Senate Dems Propose Major Clean Cars Push As Court Rejects Challenge to Clean Car Rollback

Photo: momscleanairforce.org

Senate Democratic Leader Chuck Schumer, along with Sen. Debbie Stabenow of Michigan, Sen. Sherrod Brown of Ohio, and Sen. Jeff Merkley  of Oregon, on Friday announced a $450 billion/10 year “Clean Cars For America Climate Proposal”  to accelerate the transition to net-zero carbon emissions by mid-century by making clean cars and charging infrastructure accessible and affordable to all Americans.  Meanwhile, an appeals court in Washington, D.C. rejected on procedural grounds a challenge to the Trump Administration’s announced decision that it intends to replace the Obama clean car rule because the case is not ripe until the new rule is put in place.

Why This Matters:  It is impressive that the Senate Democrats’ proposal on electric vehicles unites auto workers, environmental groups and the auto companies all in support of speeding the development and adoption of cleaner cars.  Senator Schumer argued in an op/ed in the New York Times that “[w]e need to act urgently and ambitiously,” and  “spur a transformation in American manufacturing” so that “by 2040 all vehicles on the road should be clean.”   The three-judge panel (all appointed by Democrats) dismissed the challenge to the clean car rollback on procedural grounds, which means that the legal fate of the rule remains in limbo, leaving the industry and its workers, not to mention everyone who suffers as a result of auto pollution up in the air.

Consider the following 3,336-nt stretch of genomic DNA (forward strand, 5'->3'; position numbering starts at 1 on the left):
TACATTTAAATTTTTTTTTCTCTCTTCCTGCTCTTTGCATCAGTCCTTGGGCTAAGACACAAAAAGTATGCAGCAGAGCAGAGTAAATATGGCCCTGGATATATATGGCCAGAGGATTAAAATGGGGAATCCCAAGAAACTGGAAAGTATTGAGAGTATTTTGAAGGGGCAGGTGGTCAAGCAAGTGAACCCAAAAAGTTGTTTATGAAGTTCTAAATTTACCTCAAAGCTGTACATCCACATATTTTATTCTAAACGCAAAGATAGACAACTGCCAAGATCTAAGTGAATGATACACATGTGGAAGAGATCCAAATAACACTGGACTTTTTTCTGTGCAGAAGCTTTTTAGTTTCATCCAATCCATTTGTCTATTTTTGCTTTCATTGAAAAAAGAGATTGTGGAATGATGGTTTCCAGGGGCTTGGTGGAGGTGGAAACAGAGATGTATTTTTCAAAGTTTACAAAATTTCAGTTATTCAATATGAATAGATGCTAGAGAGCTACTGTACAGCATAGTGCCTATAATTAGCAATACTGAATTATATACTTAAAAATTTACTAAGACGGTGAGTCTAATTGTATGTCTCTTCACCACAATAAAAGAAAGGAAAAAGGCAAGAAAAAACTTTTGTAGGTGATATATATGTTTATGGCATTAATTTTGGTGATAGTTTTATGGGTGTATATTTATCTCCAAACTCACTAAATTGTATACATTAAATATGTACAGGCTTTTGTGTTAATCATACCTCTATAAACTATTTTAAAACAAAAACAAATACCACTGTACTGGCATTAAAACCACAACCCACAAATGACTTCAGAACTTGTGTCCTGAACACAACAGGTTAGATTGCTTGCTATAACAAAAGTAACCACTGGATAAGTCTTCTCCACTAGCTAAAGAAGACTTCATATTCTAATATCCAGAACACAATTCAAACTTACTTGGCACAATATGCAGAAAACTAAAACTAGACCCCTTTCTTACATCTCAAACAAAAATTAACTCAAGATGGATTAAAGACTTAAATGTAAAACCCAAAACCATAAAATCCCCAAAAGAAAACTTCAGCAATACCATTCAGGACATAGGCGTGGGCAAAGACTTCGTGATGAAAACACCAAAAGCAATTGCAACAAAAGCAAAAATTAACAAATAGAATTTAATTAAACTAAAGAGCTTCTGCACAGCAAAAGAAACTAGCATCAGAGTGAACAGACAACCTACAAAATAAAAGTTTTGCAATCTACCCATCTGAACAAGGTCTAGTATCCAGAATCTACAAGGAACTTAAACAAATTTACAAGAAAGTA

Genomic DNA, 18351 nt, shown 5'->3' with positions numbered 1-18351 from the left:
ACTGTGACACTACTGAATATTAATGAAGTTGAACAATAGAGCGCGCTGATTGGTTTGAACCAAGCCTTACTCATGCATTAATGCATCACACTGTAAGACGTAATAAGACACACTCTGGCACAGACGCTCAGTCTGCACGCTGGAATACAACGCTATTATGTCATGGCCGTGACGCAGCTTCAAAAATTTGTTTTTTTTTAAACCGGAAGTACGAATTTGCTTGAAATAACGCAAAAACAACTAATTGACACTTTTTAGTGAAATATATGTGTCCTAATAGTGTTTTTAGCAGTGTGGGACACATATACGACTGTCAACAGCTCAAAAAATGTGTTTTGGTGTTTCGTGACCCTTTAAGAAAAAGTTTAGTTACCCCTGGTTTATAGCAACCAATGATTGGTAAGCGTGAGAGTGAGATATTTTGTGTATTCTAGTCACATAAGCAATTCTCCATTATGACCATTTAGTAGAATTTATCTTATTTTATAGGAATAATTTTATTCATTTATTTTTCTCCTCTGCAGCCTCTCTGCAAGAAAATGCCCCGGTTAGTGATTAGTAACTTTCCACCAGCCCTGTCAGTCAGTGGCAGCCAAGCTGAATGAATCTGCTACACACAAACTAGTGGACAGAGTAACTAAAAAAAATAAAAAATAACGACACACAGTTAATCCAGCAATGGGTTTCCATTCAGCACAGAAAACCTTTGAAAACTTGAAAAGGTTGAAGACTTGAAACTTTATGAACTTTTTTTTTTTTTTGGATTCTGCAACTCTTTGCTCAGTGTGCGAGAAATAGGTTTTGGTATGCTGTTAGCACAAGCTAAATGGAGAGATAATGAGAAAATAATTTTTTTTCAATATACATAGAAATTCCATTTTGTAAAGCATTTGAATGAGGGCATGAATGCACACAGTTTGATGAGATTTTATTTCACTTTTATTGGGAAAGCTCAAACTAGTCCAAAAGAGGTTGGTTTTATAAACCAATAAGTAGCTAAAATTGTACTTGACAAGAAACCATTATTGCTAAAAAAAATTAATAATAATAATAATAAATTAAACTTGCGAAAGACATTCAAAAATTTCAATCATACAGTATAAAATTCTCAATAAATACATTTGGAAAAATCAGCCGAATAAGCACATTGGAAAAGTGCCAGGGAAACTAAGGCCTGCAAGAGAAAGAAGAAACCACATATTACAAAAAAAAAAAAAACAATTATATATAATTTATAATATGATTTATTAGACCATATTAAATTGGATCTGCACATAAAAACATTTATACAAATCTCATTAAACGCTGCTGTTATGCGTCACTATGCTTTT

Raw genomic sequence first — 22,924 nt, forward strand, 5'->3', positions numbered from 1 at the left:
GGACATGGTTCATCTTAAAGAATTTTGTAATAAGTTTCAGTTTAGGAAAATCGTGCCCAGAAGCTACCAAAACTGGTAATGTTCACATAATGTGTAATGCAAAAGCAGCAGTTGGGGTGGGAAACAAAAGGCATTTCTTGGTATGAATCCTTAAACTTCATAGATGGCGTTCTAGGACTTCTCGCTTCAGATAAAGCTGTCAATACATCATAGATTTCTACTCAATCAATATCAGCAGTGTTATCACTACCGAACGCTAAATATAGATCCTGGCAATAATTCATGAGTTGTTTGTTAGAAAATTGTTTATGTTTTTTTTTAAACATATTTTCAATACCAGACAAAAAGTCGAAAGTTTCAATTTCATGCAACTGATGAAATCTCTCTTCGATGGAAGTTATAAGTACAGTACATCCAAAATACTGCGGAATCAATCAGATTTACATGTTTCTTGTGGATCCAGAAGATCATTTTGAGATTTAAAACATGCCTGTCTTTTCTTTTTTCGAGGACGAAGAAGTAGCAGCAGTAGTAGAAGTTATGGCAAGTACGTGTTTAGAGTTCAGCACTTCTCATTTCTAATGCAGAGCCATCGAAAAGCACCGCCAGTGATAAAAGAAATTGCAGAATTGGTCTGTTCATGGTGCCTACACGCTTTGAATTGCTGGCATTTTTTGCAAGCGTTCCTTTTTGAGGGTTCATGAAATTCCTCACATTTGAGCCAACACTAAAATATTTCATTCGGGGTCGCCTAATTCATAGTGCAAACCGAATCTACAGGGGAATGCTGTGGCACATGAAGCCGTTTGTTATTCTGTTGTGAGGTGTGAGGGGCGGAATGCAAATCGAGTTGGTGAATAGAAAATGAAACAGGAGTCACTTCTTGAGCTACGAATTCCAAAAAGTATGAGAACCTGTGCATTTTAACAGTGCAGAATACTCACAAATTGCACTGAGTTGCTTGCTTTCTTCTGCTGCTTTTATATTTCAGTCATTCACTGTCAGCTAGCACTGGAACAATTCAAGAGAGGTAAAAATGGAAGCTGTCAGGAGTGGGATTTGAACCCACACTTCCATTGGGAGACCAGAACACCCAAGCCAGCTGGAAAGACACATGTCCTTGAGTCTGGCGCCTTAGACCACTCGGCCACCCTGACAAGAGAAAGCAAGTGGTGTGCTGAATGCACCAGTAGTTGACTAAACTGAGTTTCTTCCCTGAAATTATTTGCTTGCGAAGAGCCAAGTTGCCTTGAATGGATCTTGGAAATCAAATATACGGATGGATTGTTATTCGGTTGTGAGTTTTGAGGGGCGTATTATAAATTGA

How The Democrats’ Clean Car Proposal Would Work

It would do three things:

  • Make clean vehicles affordable by giving consumers a substantial cash voucher to trade-in their gas-powered cars and buy a U.S.-assembled and affordable plug-in electric, plug-in hybrid, or hydrogen fuel cell car. ($392 billion)
  • Make charging infrastructure accessible through a new grant program to states and localities to ensure all Americans have access to charging infrastructure. ($45 billion)
  • Reassert U.S. leadership in clean car manufacturing with robust incentives for manufacturers to build new factories or re-tool existing factories in the United States to assemble zero-emission vehicles or manufacture charging equipment. ($17 billion)

The Court Decision 

The court case is something of a setback for the states (California, Maryland, and Massachusets among others) and environmental groups challenging the initial decision by the Trump administration to roll back the Obama Administration’s clean car rule.  The court threw out the case because the EPA decision is “not a judicially reviewable final action” by the government because the rollback “neither determines rights or obligations or imposes any legal consequences” — essentially saying that they can review the new clean car standard but not the decision to do away with the old one.  The Judges cautioned that “if EPA ultimately changes the 2012 standards, it will need to provide a ‘reasoned explanation’ for why it is ‘disregarding facts and circumstances that underlay or were engendered by the’ 2022–2025 model year standards when they were set in 2012 and the additional record developed during the original mid-term evaluation process.”

To Go Deeper:  Read Senator Schumer’s op/ed here, and the D.C. Circuit decision here.

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